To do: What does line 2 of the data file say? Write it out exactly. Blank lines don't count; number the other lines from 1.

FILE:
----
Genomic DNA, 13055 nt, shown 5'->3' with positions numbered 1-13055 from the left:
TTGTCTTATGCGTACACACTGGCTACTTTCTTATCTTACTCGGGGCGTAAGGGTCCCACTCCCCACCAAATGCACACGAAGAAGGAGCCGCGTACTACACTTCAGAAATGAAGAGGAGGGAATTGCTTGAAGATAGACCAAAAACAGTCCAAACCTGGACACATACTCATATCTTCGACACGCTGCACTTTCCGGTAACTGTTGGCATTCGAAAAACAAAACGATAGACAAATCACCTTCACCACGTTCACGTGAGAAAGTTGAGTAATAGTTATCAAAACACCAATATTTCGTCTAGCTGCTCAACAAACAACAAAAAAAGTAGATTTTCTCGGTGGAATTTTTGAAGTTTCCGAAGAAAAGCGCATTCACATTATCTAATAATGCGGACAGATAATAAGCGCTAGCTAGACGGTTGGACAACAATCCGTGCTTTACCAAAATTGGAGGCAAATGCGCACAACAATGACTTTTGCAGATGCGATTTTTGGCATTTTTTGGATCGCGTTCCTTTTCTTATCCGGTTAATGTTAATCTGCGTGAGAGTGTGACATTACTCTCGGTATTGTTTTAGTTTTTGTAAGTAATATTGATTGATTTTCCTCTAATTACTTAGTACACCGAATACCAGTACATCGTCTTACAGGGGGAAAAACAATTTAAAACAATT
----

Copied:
TTGTCTTATGCGTACACACTGGCTACTTTCTTATCTTACTCGGGGCGTAAGGGTCCCACTCCCCACCAAATGCACACGAAGAAGGAGCCGCGTACTACACTTCAGAAATGAAGAGGAGGGAATTGCTTGAAGATAGACCAAAAACAGTCCAAACCTGGACACATACTCATATCTTCGACACGCTGCACTTTCCGGTAACTGTTGGCATTCGAAAAACAAAACGATAGACAAATCACCTTCACCACGTTCACGTGAGAAAGTTGAGTAATAGTTATCAAAACACCAATATTTCGTCTAGCTGCTCAACAAACAACAAAAAAAGTAGATTTTCTCGGTGGAATTTTTGAAGTTTCCGAAGAAAAGCGCATTCACATTATCTAATAATGCGGACAGATAATAAGCGCTAGCTAGACGGTTGGACAACAATCCGTGCTTTACCAAAATTGGAGGCAAATGCGCACAACAATGACTTTTGCAGATGCGATTTTTGGCATTTTTTGGATCGCGTTCCTTTTCTTATCCGGTTAATGTTAATCTGCGTGAGAGTGTGACATTACTCTCGGTATTGTTTTAGTTTTTGTAAGTAATATTGATTGATTTTCCTCTAATTACTTAGTACACCGAATACCAGTACATCGTCTTACAGGGGGAAAAACAATTTAAAACAATT